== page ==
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October 31, 2014 | 7th Cheshvan 5775

Human Rights In Cuba

67th General Assembly
November 2003
Minneapolis, Minnesota

RESOLUTION ON HUMAN RIGHTS IN CUBA

BACKGROUND

The Reform Movement has a long history of supporting international human rights. In 1939, the URJ passed a resolution on Human Rights stating, "We maintain that every human being is entitled to live unmolested and to enjoy his inalienable rights in the land in which he was born or in which he has dwelt lawfully. In modern civilization no government has the right to exclude any of its people from life, liberty, and the pursuit of happiness by legal discriminations or by racial or religious persecutions." Above all, we seek to uphold Hillel's statement: "If I am not for myself, who will be for me? But if I am only for myself, what am I? And if not now, when?" (Pirkei Avot 1:14).

In March 2003, seventy-five dissidents were arrested and, with minimal due process, given jail sentences of up to twenty-eight years for "mercenary activities and other acts against the independence and territorial integrity of the Cuban state" ("Cuba Confirms Sentencing Dozens of Pro-Democracy Dissidents," The New York Times April 10, 2003, Sec. A, p. 9). Among those arrested were leaders of the Varela Project, who had obtained 11,000 signatures on a petition in support of democratic reform. Those imprisoned included librarians, economists, journalists, and other dissidents. Amnesty International has noted that "a review of the limited information contained in the available trial documents indicates that the conduct for which dissidents were prosecuted was not self-evidently criminal; it was nonviolent and seemed to fall within the parameters of the legitimate exercise of fundamental freedoms as guaranteed under international standards." Cuba's classification of these acts as crimes is emblematic of the government's disregard for precious individual freedoms.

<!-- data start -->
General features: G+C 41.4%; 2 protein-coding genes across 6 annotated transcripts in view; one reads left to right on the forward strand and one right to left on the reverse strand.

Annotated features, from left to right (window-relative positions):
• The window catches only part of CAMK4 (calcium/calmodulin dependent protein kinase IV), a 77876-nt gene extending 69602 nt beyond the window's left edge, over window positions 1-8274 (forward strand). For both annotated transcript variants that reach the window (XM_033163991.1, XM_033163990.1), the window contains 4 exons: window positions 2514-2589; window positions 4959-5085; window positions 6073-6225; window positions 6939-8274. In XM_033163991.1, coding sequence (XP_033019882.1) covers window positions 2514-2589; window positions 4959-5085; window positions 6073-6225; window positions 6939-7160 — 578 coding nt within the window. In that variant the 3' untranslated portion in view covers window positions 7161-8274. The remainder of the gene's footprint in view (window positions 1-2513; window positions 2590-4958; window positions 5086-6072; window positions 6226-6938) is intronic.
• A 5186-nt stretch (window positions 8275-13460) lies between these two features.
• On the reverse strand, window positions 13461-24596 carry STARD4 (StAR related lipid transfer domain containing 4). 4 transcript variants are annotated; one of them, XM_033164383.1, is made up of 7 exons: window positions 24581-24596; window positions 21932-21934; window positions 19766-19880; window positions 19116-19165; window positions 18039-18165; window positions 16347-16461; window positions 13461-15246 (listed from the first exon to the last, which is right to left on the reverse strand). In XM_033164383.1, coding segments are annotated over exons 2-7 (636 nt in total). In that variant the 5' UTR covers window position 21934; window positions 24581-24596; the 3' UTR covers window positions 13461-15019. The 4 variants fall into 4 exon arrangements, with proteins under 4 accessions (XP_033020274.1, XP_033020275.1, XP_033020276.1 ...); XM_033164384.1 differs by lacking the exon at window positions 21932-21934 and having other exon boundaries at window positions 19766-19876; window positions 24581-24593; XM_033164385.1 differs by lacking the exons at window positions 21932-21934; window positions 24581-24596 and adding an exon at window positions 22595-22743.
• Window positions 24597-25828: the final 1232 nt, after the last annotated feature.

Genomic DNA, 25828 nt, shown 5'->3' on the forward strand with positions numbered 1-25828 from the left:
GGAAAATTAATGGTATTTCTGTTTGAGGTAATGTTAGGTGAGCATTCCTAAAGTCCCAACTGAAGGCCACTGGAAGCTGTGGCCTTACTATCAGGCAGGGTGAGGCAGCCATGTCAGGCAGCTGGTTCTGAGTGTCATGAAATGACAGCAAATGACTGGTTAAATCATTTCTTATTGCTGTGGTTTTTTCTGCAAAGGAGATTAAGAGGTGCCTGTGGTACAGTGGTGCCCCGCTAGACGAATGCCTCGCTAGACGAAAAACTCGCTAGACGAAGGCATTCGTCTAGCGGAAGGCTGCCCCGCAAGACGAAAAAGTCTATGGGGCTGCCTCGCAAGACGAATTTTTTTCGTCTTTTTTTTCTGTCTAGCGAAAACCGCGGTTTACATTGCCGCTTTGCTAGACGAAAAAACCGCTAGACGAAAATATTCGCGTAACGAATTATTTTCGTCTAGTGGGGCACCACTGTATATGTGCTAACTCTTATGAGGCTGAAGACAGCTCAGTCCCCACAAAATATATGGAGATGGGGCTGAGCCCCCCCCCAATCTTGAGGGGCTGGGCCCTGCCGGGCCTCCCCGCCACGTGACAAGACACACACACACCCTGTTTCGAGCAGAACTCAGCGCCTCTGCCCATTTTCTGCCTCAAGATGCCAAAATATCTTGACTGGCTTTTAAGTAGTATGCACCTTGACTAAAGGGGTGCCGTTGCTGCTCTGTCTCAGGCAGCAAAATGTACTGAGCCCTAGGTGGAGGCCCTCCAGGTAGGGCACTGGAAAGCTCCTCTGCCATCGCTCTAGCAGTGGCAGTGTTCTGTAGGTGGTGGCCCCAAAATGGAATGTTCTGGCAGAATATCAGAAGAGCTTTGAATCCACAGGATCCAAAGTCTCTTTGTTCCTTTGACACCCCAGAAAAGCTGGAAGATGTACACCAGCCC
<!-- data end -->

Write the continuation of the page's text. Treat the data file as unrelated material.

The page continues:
The Cuban government contends that those arrested were conspiring against the state with the aid of the head of the U.S. Interests Section in Havana. State Department spokesman Richard Boucher termed the arrests an "appalling act of intimidation against those who seek freedom and democratic change in Cuba." In response, the U.S. ordered the expulsion of fourteen Cuban diplomats from New York and Washington, DC, and Canada delivered a letter of protest to the Cuban ambassador.

This and other such actions taken by the Cuban government to repress the liberty of the Cuban people constitute ongoing violations of human rights.

THEREFORE, the Union for Reform Judaism resolves to:

  1. Declare our opposition to the imprisonment of individuals by the Cuban government for exercising basic human rights; and
  2. Call upon the governments of the United States and Canada and religious organizations internationally to seek the immediate release of all persons imprisoned by the Cuban government simply for exercising basic human rights.

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